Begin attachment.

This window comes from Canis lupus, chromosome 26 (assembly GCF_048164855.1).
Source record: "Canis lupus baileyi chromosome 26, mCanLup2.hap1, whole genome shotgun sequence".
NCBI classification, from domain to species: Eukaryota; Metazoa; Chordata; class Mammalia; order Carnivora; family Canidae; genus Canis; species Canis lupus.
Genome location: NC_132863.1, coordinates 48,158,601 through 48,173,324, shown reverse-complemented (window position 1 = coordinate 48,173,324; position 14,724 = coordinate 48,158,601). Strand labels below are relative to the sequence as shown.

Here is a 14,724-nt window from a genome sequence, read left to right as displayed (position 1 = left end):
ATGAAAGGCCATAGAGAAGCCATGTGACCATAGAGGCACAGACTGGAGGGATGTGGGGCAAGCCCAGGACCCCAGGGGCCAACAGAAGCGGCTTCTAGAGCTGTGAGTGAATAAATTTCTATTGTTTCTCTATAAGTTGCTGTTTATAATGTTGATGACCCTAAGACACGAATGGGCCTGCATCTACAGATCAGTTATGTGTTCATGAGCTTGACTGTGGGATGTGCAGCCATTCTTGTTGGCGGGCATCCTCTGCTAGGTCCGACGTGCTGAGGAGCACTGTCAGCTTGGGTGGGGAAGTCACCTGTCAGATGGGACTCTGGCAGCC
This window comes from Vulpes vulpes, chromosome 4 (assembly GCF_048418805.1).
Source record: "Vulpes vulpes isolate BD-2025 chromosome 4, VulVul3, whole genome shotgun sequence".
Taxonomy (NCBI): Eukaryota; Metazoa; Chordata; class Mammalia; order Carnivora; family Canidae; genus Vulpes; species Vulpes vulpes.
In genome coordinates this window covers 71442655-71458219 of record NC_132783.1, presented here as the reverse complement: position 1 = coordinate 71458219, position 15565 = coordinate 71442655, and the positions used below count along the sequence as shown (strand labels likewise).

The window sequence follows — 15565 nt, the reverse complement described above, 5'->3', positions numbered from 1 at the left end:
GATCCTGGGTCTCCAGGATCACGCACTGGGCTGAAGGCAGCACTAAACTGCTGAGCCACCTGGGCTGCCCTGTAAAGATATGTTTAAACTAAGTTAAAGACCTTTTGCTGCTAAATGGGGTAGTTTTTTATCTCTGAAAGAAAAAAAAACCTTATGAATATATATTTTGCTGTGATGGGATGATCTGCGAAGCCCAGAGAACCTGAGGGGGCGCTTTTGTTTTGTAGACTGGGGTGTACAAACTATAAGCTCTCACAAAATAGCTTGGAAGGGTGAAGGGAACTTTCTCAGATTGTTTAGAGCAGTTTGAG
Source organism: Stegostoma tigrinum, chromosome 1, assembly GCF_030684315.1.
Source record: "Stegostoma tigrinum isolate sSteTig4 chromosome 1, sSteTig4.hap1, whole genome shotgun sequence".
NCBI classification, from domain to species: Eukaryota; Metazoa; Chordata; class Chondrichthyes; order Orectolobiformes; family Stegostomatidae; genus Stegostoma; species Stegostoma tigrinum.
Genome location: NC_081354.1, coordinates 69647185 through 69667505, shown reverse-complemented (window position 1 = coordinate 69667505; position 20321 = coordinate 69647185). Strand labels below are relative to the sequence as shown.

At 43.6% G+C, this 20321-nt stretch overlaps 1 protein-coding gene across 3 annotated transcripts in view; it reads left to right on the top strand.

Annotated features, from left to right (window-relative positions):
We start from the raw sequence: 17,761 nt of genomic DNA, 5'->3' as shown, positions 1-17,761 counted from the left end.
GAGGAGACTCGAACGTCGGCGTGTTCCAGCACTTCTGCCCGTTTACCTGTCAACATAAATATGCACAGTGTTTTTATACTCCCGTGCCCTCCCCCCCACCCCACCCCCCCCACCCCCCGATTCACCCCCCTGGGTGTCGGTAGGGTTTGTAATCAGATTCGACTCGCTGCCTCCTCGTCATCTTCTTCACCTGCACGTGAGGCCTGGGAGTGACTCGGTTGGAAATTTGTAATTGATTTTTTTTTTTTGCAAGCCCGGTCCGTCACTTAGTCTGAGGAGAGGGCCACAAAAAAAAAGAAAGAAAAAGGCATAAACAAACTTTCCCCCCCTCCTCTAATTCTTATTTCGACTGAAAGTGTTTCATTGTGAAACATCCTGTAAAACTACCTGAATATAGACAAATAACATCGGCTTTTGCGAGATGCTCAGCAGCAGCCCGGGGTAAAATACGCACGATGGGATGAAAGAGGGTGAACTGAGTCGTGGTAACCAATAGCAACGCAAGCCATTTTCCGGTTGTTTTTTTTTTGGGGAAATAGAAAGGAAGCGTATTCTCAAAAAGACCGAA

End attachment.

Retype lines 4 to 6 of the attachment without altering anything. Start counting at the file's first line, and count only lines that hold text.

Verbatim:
Genome location: NC_132863.1, coordinates 48,158,601 through 48,173,324, shown reverse-complemented (window position 1 = coordinate 48,173,324; position 14,724 = coordinate 48,158,601). Strand labels below are relative to the sequence as shown.

Here is a 14,724-nt window from a genome sequence, read left to right as displayed (position 1 = left end):
ATGAAAGGCCATAGAGAAGCCATGTGACCATAGAGGCACAGACTGGAGGGATGTGGGGCAAGCCCAGGACCCCAGGGGCCAACAGAAGCGGCTTCTAGAGCTGTGAGTGAATAAATTTCTATTGTTTCTCTATAAGTTGCTGTTTATAATGTTGATGACCCTAAGACACGAATGGGCCTGCATCTACAGATCAGTTATGTGTTCATGAGCTTGACTGTGGGATGTGCAGCCATTCTTGTTGGCGGGCATCCTCTGCTAGGTCCGACGTGCTGAGGAGCACTGTCAGCTTGGGTGGGGAAGTCACCTGTCAGATGGGACTCTGGCAGCC